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Any chance at all could be some powder residue ?

Already tried good cleaner / lube and maybe blowing out with some compressed air ? (I use those cans you can buy in computer section of walmart, they usually come with a long tube so good for getting down into the small areas.)
 

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Discussion Starter · #3 ·
Thanks for the suggestions... I've already cleaned the daylights out of it with a Slip Degreaser and used some Slip 2000 lubricant. I have an air compressor with an air nozzle that I've been using to remove any loose debris and remove excess lubricant/cleaner...

Is your trigger smooth as glass, even on takeup? Do it really slow (unloaded, of course) and see if you feel any crunchiness..
 

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I just unloaded and checked, the take up in mine is very smooth, feel the increase in pressure right before action starts to engage but even that is smooth. It is the absolute best trigger pull of any striker type semi auto pistol I have ever had.

However, I do have a vague recollection that the first couple of times to the range with the PPS felt a very slight little bit of what you describe, and had that a few times with my P99 until started blowing out the recesses real good when I cleaned, then seemed to go away compeletely even when putting a lot of rounds through it and not cleaning right after range trip and not always blowing out, so started thinking it might have been just a breaking in issue.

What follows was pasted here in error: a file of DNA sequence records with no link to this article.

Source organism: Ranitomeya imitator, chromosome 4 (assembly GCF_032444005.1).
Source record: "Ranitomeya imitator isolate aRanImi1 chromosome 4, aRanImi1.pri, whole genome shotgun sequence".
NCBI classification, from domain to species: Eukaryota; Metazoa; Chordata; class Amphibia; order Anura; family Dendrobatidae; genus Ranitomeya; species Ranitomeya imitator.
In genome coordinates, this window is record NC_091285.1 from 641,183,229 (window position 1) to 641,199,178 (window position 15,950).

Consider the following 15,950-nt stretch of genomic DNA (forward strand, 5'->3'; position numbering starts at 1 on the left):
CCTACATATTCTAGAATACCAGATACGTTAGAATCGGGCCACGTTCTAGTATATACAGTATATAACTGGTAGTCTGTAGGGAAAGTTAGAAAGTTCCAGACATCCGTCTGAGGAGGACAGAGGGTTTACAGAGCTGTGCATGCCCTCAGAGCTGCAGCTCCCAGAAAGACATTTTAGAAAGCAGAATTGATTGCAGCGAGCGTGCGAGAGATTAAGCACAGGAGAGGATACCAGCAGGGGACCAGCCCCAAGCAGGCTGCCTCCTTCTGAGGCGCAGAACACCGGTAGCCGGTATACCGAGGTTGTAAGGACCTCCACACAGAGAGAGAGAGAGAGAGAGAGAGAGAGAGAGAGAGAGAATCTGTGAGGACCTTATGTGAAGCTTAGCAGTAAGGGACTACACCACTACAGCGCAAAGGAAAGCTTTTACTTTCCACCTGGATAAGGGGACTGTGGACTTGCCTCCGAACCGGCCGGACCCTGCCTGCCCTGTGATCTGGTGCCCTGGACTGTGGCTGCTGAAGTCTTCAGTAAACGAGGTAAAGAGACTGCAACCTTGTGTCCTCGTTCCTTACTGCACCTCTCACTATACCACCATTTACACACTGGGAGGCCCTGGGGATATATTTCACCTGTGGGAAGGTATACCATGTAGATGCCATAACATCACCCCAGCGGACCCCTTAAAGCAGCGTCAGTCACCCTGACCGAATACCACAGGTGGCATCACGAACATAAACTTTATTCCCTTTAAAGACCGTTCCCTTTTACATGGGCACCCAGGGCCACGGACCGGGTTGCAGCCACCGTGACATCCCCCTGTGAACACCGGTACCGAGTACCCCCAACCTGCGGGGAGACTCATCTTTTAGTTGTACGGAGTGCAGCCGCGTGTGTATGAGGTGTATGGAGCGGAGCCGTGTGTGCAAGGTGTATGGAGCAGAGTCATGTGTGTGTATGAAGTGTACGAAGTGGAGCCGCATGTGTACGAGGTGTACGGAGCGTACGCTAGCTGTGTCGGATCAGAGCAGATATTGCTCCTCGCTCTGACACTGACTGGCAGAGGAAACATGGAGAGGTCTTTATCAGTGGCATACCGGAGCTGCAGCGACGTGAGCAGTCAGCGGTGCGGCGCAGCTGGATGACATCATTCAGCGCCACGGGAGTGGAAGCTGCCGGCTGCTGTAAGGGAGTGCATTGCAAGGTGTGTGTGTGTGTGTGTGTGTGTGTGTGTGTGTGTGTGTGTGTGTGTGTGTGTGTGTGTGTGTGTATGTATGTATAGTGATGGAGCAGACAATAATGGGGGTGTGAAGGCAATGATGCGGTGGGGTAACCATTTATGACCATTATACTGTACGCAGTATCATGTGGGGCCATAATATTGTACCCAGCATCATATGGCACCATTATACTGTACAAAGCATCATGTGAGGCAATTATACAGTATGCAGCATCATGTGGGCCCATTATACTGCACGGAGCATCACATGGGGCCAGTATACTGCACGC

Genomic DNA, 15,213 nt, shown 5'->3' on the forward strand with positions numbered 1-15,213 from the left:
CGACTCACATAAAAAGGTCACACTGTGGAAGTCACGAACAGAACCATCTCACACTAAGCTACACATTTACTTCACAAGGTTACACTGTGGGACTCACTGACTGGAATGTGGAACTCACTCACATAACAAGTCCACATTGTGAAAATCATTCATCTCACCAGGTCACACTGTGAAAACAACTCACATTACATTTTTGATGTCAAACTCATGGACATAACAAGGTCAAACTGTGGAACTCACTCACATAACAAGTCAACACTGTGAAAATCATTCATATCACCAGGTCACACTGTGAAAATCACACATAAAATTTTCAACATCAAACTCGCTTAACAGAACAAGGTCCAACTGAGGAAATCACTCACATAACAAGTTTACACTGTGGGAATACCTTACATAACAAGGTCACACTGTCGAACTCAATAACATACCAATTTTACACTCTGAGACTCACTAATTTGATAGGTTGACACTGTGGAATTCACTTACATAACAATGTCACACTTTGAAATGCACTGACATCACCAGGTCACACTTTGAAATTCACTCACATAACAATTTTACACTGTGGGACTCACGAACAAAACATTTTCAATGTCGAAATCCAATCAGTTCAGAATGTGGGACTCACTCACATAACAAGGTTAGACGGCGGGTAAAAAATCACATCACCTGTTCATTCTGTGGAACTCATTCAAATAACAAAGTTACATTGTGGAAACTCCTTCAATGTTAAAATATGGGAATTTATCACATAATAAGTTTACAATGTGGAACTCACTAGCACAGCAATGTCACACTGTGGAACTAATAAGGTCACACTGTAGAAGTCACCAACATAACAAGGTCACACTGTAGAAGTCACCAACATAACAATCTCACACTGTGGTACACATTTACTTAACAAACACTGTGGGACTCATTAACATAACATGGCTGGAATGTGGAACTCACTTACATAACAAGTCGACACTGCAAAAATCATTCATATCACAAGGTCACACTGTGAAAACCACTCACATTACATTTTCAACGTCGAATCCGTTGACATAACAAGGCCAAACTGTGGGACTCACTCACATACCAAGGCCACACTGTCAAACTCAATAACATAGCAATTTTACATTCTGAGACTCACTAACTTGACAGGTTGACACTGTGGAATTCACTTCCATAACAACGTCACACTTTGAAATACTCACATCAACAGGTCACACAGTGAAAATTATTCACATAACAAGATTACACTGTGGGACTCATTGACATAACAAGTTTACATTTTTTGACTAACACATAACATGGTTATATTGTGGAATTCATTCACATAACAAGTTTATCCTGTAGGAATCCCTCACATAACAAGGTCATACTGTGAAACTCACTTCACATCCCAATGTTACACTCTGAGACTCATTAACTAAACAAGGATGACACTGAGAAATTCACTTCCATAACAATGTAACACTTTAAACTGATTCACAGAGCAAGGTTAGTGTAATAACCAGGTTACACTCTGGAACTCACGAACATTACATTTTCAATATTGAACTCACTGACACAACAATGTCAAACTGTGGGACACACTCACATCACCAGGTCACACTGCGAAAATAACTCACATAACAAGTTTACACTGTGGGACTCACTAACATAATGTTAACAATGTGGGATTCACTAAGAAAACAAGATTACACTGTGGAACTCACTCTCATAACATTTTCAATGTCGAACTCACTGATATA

Even though my PPS is a relatly new First Editon, have put quite a few rounds through it, I tend to go through the break in periods quickly. Since it went away with both the P99 and now the PPS, my guess is that new parts may shave a little bit and cause a little more debris in addition to the powder residue, just a guess though, really not certain.

Smiths and Rugers I have had, while not striker fired like the PPS, over the years had them becoming incredibly more smooth with more use, more use, smoother the actions would get, so just used to seeing that on firearms, parts wear in a bit, any left over machining lube from manufacturing gets blwon out / cleaned away, parts start mating a little better, and like that, don't know for sure, just guessing.
 

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I was just reading a bit about that lubricant you mentioned.

Just on a long shot, try a few drops of conventional gun oil, Hoppes, Remington, etc, right into the action / trigger area from top and bottom. let me know what you think.
 

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Discussion Starter · #7 ·
I really like the "shoot more" recommendations... :D :D :D


I did use a micro-drop of different oil on the trigger and safety hinges, it's better. What I'm finding with dry firing is the pad of my trigger finger has to be on the bottom of the safety lever.
 
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